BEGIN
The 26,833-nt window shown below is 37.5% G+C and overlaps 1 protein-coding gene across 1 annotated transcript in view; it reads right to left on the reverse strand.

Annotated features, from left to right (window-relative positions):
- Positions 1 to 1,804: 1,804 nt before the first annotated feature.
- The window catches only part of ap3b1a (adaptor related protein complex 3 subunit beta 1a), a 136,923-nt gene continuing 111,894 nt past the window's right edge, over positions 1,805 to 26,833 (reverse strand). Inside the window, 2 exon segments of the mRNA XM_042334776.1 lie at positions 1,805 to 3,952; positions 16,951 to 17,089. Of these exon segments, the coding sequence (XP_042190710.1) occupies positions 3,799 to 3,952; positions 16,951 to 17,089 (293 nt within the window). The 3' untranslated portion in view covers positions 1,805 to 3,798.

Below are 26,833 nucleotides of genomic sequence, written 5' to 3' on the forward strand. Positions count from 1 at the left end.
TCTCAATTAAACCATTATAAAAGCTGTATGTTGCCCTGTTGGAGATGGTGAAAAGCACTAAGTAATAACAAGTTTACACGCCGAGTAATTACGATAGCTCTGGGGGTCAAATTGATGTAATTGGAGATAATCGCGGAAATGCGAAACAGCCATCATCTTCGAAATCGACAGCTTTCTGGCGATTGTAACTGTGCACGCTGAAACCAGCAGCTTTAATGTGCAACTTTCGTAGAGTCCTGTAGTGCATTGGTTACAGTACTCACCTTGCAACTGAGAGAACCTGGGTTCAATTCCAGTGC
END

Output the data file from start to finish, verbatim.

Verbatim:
The 26,833-nt window shown below is 37.5% G+C and overlaps 1 protein-coding gene across 1 annotated transcript in view; it reads right to left on the reverse strand.

Annotated features, from left to right (window-relative positions):
- Positions 1 to 1,804: 1,804 nt before the first annotated feature.
- The window catches only part of ap3b1a (adaptor related protein complex 3 subunit beta 1a), a 136,923-nt gene continuing 111,894 nt past the window's right edge, over positions 1,805 to 26,833 (reverse strand). Inside the window, 2 exon segments of the mRNA XM_042334776.1 lie at positions 1,805 to 3,952; positions 16,951 to 17,089. Of these exon segments, the coding sequence (XP_042190710.1) occupies positions 3,799 to 3,952; positions 16,951 to 17,089 (293 nt within the window). The 3' untranslated portion in view covers positions 1,805 to 3,798.

Below are 26,833 nucleotides of genomic sequence, written 5' to 3' on the forward strand. Positions count from 1 at the left end.
TCTCAATTAAACCATTATAAAAGCTGTATGTTGCCCTGTTGGAGATGGTGAAAAGCACTAAGTAATAACAAGTTTACACGCCGAGTAATTACGATAGCTCTGGGGGTCAAATTGATGTAATTGGAGATAATCGCGGAAATGCGAAACAGCCATCATCTTCGAAATCGACAGCTTTCTGGCGATTGTAACTGTGCACGCTGAAACCAGCAGCTTTAATGTGCAACTTTCGTAGAGTCCTGTAGTGCATTGGTTACAGTACTCACCTTGCAACTGAGAGAACCTGGGTTCAATTCCAGTGC